Part Two The Worrying Wave of Weak Verbs: a cautionary tale of the murderous search for to be, to have, to do, to get, to go and to make

I cannot help but re-blog this! This post is LOADED with information for the aspiring writers of the world. Again showing, when we think we are close to a manicured manuscript, our story needs even more attention and love. Thank You so much Maria for this fantastic blog-post, at a time for myself that was most critical!! Love! ❤ PS-I was a TO BE and MADE girl…I thought I might die.

Experience Writing

Action verbs He went down the slide.
He slid. He zipped. He whooshed!

In my last post, I shared an amazing discovery, a  little book full of helpful tips called The Curious Case of the Misplaced Modifier by Bonnie Trenga. At the end of exploring Chapter Seven, you’ll recall I encountered a “there was” problem in my manuscript. After my battle with “there was”, I moved on to Chapter Four: The Delicious Drama of the Weak Verb. Finding specific verbs is important, interesting and sometimes fun, but I didn’t find it delicious.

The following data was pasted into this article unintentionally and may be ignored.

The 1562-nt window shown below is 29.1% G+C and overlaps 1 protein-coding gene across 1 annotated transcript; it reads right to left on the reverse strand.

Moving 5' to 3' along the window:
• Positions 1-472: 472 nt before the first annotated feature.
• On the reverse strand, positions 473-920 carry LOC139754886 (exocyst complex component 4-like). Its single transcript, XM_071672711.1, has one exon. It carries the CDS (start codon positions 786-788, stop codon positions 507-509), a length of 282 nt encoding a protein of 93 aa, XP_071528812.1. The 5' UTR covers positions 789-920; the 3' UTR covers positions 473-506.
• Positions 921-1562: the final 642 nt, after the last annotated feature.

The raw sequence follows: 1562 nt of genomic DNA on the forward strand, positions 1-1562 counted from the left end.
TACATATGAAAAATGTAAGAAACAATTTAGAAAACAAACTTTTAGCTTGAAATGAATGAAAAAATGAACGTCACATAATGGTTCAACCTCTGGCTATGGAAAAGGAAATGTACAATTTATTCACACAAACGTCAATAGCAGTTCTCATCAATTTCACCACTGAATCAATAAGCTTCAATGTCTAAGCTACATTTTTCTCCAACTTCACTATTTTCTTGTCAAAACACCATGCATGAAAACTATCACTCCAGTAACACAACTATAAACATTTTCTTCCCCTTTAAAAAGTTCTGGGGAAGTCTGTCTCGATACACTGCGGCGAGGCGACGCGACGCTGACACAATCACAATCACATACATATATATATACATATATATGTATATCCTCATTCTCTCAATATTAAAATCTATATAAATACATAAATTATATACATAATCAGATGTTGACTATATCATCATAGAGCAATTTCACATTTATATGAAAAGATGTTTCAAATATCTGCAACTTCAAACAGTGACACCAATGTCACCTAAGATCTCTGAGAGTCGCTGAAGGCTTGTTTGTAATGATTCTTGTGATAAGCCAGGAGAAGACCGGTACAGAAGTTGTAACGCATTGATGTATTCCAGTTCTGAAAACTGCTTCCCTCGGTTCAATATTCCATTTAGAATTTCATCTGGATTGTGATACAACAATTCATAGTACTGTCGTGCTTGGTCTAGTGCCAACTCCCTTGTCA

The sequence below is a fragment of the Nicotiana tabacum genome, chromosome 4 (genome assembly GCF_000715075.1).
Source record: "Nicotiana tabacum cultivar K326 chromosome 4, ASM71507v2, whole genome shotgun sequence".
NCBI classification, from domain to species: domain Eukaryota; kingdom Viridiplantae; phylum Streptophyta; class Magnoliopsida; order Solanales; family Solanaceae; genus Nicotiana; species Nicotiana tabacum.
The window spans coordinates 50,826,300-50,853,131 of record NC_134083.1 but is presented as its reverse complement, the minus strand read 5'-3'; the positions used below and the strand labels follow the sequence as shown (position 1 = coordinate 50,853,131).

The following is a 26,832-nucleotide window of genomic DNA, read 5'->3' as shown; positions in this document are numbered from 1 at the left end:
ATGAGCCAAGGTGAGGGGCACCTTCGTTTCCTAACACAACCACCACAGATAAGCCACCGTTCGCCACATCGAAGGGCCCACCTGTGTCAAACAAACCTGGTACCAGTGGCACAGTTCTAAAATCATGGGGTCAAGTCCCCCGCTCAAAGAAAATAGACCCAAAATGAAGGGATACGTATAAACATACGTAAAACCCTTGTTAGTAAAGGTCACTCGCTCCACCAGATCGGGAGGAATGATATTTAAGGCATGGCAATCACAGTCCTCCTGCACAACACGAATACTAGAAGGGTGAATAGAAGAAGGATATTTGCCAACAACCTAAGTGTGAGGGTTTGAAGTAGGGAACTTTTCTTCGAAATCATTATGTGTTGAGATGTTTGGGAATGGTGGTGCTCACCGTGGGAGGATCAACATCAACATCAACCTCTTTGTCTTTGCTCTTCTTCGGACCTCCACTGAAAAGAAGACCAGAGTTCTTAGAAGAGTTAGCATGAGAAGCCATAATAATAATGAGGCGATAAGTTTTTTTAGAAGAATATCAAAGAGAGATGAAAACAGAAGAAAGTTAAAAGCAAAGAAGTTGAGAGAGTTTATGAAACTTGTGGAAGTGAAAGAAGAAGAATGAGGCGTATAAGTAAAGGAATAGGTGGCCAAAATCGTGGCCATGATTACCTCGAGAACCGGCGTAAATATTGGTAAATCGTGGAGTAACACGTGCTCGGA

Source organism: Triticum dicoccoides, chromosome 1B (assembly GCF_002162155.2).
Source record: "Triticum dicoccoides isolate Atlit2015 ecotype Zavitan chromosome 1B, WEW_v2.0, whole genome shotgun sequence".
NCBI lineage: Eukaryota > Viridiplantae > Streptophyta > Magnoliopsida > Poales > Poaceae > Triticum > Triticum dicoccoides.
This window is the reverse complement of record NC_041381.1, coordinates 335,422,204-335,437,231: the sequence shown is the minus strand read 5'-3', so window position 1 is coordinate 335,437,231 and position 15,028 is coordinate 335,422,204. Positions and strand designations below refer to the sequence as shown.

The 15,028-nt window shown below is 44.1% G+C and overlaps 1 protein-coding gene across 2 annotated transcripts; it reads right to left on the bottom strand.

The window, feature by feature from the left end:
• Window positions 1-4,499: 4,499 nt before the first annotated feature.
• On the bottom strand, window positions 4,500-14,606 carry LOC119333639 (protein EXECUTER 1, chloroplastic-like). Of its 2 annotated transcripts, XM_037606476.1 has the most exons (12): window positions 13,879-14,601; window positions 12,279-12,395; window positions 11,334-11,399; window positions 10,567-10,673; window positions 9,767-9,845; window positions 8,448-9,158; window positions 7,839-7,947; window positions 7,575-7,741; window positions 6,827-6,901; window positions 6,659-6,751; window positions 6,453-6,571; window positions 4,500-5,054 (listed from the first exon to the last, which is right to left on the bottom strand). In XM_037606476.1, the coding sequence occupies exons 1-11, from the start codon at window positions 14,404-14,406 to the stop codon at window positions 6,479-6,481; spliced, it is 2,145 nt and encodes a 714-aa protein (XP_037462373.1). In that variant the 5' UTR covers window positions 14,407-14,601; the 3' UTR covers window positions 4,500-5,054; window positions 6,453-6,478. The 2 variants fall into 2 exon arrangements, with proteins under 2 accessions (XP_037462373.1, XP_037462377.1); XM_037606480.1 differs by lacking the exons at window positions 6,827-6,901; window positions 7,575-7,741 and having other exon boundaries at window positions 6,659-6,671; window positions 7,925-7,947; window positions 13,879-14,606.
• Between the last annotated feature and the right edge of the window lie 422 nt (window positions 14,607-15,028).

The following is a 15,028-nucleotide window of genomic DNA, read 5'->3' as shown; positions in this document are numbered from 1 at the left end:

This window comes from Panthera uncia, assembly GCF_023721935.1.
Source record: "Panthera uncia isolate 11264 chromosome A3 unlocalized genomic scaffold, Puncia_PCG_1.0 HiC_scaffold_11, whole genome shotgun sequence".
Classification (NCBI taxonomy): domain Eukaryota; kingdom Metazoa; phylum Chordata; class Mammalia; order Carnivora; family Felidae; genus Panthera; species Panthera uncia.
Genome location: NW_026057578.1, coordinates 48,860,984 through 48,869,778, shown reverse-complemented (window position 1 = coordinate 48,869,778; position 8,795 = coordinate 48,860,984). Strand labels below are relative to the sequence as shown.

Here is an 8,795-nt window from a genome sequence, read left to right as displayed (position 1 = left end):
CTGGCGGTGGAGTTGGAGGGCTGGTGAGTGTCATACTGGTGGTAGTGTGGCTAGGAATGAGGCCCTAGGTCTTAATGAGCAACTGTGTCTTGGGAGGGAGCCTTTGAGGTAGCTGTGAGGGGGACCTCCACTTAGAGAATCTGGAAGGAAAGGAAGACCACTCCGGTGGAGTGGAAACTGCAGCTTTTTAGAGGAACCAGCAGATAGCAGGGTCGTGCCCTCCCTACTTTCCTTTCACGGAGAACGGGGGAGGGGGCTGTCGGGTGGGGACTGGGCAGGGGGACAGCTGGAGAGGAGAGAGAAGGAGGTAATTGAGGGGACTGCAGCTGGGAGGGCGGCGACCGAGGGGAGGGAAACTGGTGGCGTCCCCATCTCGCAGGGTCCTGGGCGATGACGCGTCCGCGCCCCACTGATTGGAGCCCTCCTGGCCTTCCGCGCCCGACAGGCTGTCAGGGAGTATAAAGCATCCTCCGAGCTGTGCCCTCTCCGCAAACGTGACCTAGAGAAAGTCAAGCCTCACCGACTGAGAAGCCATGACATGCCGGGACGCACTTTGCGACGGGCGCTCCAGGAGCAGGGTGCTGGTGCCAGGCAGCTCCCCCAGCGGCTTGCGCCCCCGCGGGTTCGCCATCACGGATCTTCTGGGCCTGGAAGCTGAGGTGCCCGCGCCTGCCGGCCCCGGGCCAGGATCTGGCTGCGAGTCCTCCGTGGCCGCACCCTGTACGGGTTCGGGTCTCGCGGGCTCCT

In Bonnie Trenga’s words:

“Weak verbs are everyday, normal verbs we use all the time. However, they’re often repetitive, passive, wordy, or too general. These verbs frequently fail to clarify the action, and they make readers work too hard.”

Which verb does she start with? You guessed it, our friend “to be”. Along with the battle of “there was” that…

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